Soil and water salinity and associated problems are a major challenge for global food production. Strategies to cope with salinity include a better understanding of the impacts of temporal and spatial dynamics of salinity on soil water balances vis-à-vis evapotranspiration (ET) and devising optimal irrigation schedules and efficient methods. Both steady state and transient models are now available for predicting salinity effects on reduction of crop growth and means for its optimization. This paper presents a brief review on the different approaches available, focusing on the FAO56 framework for coping with the effects of soil salinity on crop ET and yields. The FAO56 approach, applied widely in soil water balance models, is commonly used to compute water requirements, including leaching needs. It adopts a daily stress coefficient (Ks) representing both water and salt stresses to adjust the crop coefficient (Kc) when it is multiplied by the grass reference ETo to obtain the actual crop ET values for saline environments (ETc act = Ks Kc ETo). The same concept is also applied to the dual Kc approach, with Ks used to adjust the basal crop coefficient (Kcb). A review on applications of Ks is presented showing that the FAO56 approach may play an interesting role in water balance computations aimed at supporting irrigation scheduling. Transient state models, through alternative formulations, provide additional solutions for quantification of the salinity build-up in the root zone. These include irrigation-induced salinity, upward movement of salts from saline ground water-table, and sodification processes. Regardless of the approach, these models are now very much capable of supporting irrigation water management in saline stress conditions. For maintaining crop growth under salinity environments, soil-crop-water management interventions consistent with site-specific conditions are then discussed. Adequateness of irrigation methods, cyclic uses of multi-salinity waters and proper irrigation scheduling are further analyzed as examples of efficient means to obviate the effects of salinity.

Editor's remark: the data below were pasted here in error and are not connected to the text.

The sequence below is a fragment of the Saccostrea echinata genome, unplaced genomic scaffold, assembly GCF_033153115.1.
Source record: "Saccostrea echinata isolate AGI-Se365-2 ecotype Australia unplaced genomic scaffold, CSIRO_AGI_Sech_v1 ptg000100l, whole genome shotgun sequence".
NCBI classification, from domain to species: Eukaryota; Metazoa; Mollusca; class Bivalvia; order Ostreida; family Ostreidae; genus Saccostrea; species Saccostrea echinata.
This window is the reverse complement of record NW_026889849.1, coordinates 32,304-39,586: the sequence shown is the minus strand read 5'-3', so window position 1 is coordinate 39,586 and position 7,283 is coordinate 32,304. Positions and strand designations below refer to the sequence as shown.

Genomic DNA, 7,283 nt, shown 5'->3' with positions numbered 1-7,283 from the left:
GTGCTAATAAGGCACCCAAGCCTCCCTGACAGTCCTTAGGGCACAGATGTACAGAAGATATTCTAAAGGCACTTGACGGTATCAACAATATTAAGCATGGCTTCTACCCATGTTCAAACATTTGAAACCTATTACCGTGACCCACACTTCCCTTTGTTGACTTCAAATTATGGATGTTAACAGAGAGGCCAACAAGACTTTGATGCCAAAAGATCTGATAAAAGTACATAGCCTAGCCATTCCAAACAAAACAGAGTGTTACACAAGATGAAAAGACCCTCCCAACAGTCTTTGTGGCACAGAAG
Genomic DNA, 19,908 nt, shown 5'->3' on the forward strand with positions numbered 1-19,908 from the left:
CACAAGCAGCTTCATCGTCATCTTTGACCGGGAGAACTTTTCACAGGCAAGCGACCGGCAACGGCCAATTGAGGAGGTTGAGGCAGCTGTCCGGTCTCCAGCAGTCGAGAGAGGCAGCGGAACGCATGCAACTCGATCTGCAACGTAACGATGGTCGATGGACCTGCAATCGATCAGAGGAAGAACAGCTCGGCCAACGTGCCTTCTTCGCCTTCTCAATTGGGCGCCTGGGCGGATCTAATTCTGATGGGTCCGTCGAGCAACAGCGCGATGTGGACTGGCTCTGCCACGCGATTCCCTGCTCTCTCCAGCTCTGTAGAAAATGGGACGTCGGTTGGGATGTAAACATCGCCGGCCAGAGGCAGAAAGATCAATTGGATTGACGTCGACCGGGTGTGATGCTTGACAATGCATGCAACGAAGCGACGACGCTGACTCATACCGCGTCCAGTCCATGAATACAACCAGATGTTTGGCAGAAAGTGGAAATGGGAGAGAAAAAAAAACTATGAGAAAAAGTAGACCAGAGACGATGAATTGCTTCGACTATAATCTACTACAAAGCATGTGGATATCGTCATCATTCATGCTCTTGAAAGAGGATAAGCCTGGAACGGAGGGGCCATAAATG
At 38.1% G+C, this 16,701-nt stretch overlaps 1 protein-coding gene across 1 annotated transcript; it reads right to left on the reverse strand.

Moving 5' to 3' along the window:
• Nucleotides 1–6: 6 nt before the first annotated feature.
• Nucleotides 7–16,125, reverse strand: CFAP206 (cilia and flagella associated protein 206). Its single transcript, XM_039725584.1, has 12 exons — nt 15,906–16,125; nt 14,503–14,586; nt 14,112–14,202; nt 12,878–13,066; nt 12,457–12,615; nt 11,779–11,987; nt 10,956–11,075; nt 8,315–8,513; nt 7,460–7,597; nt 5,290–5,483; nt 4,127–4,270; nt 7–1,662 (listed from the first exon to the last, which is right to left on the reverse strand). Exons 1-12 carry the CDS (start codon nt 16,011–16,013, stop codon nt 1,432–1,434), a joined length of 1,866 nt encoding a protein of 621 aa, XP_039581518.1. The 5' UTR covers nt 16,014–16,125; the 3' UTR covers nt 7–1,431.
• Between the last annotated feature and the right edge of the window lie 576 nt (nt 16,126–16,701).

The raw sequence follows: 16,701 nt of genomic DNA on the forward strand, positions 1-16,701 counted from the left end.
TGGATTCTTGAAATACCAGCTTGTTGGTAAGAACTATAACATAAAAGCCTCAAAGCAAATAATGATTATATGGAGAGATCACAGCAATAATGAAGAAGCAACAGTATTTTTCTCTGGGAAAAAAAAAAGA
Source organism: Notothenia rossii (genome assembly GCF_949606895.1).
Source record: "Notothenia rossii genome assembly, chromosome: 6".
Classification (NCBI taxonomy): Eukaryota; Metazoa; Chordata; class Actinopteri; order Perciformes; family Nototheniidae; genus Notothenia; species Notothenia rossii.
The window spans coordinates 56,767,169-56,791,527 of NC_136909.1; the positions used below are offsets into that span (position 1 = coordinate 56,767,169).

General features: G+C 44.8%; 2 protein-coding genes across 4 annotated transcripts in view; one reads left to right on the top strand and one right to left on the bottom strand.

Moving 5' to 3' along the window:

Agricultural Water Management, Volume 227, 20 January 2020, 105832,